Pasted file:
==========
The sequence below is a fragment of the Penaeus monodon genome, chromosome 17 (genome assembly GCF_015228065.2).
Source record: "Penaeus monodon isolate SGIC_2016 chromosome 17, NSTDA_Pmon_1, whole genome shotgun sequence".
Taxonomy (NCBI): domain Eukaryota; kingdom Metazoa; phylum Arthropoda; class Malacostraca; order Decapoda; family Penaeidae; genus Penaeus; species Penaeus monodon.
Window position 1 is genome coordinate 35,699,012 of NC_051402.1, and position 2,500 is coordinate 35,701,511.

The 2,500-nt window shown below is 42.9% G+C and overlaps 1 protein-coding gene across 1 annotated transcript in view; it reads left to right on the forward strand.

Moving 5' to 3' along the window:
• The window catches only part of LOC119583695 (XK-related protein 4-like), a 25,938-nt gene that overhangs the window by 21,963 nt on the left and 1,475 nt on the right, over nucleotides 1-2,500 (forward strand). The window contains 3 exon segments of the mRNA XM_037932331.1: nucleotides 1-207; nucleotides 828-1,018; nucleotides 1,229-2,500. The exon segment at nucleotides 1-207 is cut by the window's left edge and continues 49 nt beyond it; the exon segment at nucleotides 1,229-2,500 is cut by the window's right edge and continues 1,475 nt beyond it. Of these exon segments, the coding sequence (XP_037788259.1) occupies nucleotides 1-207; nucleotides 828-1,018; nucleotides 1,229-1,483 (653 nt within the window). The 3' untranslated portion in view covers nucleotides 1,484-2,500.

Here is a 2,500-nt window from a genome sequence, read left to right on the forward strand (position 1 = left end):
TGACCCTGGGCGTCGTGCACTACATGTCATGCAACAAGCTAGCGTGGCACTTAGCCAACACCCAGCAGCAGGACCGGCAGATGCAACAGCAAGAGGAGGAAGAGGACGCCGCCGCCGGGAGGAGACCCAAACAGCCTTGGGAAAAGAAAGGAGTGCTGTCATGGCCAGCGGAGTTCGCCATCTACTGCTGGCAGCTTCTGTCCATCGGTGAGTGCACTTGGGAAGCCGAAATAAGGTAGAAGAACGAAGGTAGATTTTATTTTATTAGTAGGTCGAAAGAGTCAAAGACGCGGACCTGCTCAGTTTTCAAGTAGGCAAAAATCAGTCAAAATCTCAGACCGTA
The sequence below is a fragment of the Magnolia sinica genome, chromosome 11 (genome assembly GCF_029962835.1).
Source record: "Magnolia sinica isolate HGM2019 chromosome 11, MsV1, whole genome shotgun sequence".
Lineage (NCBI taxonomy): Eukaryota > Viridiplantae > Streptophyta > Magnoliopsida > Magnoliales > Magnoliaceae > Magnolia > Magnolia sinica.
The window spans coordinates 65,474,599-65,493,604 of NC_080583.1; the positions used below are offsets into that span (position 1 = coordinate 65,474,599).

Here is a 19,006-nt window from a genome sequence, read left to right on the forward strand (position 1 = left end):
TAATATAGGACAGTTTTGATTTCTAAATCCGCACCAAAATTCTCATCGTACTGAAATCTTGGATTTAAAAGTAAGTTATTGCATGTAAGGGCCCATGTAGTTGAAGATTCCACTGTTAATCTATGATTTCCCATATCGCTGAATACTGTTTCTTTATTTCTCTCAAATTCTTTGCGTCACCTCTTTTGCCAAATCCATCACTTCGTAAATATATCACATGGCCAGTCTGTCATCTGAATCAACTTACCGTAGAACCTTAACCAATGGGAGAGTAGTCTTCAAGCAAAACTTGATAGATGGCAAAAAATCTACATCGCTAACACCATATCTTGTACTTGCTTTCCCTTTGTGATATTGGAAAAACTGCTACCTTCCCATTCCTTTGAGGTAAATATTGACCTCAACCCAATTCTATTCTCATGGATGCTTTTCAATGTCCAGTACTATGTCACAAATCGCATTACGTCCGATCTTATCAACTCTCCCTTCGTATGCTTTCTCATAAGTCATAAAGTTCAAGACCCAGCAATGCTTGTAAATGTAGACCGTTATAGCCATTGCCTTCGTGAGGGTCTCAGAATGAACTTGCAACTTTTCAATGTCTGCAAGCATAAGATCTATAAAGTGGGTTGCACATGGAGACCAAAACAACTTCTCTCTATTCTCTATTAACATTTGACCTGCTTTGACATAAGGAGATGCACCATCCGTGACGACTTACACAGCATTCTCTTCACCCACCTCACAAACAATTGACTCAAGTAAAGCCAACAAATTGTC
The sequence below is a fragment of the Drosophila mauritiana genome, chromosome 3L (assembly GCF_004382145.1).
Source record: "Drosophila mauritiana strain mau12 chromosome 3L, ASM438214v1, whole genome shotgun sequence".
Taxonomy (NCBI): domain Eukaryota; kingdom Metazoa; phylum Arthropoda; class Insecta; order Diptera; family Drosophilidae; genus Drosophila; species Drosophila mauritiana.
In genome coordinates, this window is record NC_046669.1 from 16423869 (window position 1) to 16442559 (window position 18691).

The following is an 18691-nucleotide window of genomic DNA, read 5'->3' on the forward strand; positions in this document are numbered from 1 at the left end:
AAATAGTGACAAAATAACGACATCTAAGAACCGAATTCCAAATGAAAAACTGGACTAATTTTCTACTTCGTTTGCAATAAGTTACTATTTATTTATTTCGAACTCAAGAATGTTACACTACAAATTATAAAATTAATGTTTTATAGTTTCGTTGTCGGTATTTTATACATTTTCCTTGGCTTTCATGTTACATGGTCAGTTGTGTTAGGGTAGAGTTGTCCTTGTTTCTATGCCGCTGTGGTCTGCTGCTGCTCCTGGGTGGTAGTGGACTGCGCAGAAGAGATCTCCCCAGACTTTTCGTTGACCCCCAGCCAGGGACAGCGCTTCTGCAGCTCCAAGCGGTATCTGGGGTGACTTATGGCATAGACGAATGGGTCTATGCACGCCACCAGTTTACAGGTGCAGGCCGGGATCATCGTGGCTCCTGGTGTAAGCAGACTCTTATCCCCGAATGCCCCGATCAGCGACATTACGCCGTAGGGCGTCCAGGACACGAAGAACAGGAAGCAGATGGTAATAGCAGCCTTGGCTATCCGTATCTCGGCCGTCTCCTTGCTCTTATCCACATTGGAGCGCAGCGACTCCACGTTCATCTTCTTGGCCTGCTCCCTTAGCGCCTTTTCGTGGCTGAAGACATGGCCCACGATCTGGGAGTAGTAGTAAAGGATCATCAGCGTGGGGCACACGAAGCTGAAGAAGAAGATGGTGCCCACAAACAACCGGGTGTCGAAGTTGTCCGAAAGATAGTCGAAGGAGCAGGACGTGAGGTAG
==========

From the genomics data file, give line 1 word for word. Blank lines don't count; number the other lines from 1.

The sequence below is a fragment of the Penaeus monodon genome, chromosome 17 (genome assembly GCF_015228065.2).